Perseus, catching at least some of the fume puns, responds to Amandus’ question (“Is the fume vanished?”):
Thou shalt finde it burneThere are many olfactory/smoke puns occurring: Perseus is further incensed (angered) when his fume (wrath) is likened to either incense/fume (odorous smoke) or fume (something insubstantial).39 The idea of Perseus burning away quickly without a trace contrasts him with the diegetic slow-smoldering incense earlier in the play, and foreshadows Phaenicia’s suicide, which will combine elements of both of her suitors.
Afresh to fierce flames, it was my goodnesse
That rak’t it up in ashes, lest it should
Consume thee… (4.1.I2r.6-9)
Amandus is correct that a man “all of fire” is only a “sudden flash that’s soon burnt out,” as he defeats Perseus immediately after their heated exchange (4.1.L2v.12, 4.1.L2v.14). Perseus curses Alecto as he dies, and Amandus claims that, “I do smell a plot/ Laid for my life…” (4.1.L3v.10-11). Perseus’ fume, with all of its smoky and odorous implications, is finally “vanished” and now replaced by this more ambiguous smell of a “plot.” Danielle Nagler, in her comprehensive essay on the significance of smells in early modern literature, explains: “In the sixteenth and seventeenth centuries, smell literally meant perception, of a plot, as when Sir Toby Blech smells a device, or Emilia smells out Iago’s villainy, or of the plotter since evil automatically stank.”40 Does Amandus actually smell something? And if so, what does he smell? Is Perseus’ corpse emitting a smoky vapor smelling of sulfur and hell? Can he smell the approach of the underhanded Alecto who discharges some stench? Is the air and atmosphere of fragrant Arabia Felix, this terrestrial paradise, turned foul by crimes and treachery?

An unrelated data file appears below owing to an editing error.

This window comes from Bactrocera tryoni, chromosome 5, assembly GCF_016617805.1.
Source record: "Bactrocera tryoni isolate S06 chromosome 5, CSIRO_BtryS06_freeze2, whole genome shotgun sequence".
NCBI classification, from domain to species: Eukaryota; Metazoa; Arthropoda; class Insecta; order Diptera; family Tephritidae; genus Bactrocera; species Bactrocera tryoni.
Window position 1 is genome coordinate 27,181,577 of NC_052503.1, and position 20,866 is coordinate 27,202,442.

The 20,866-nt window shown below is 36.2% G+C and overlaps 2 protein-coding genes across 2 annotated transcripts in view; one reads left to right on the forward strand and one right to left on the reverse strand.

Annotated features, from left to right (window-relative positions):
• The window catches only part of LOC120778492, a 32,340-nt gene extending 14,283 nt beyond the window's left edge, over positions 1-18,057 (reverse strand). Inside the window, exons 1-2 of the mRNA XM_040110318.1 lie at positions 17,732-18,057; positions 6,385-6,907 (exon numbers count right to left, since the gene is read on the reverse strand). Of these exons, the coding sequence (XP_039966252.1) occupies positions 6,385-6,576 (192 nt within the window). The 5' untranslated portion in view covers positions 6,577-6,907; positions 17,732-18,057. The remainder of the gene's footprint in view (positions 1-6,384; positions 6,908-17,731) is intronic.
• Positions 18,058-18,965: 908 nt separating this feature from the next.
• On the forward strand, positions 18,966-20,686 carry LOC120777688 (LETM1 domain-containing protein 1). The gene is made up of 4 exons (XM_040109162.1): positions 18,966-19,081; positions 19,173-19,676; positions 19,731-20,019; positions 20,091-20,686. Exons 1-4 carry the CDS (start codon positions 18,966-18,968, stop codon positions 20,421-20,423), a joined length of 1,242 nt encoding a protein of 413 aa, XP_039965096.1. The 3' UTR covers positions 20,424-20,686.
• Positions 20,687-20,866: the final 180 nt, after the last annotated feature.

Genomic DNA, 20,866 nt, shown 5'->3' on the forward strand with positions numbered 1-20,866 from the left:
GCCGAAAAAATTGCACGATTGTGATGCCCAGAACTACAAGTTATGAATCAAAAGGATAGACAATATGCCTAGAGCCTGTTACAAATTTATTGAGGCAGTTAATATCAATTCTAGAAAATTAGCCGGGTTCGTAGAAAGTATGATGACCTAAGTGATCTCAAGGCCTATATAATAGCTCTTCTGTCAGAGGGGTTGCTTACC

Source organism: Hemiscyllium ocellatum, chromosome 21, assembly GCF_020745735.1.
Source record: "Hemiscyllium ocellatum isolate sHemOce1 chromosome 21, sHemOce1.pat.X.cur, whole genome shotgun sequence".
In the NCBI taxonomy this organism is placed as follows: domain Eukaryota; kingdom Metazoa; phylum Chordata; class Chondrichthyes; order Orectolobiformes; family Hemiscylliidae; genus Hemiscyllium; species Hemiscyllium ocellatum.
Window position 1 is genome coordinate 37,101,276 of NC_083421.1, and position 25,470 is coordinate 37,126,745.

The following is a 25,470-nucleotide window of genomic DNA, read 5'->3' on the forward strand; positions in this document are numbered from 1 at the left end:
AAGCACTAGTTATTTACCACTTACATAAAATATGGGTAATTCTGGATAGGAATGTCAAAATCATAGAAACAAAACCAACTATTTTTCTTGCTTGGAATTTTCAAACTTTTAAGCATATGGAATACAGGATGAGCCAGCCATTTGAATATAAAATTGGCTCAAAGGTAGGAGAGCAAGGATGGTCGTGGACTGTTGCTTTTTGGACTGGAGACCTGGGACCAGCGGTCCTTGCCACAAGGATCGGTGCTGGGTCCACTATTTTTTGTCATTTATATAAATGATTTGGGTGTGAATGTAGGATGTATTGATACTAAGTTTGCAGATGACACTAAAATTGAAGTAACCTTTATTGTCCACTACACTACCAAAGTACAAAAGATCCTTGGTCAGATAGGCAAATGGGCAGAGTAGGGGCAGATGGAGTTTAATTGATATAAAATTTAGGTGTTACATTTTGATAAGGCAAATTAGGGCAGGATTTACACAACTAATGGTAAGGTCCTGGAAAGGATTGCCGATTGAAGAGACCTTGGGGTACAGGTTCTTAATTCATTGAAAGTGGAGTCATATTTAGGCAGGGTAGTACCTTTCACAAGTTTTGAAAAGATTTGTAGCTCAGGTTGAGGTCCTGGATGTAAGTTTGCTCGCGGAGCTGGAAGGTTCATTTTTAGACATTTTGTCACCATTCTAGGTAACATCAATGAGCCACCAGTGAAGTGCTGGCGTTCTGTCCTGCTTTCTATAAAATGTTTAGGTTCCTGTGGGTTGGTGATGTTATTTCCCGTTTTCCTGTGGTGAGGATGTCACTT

The question is never answered as Alecto’s cronies stab Amandus and his aroma of sanctity replaces the smoky exhalations of Perseus’ fume and the ambiguous scent of a plot. In life, Amandus and Perseus were foils, and in death their odors complement and contradict one another. Both were young princes of Near Eastern realms; Perseus tried to increase his land holdings even as Amandus was forced to flee his home. Perseus attempted to conquer and destroy Arabia through martial force, while Amandus rehabilitated Arabian thieves into honest citizens who would defend the king. If Perseus was like the militaristic and doomed Hotspur in his temperament, Amandus was the resourceful, crafty, and adaptable Prince Hal. They were rivals in love too, as twice Amandus was able to get the girl; first Lucinda fell in love with Amandus while betrothed to Perseus, and although Perseus won the blessing of Phaenicia’s father she remained loyal to Amandus.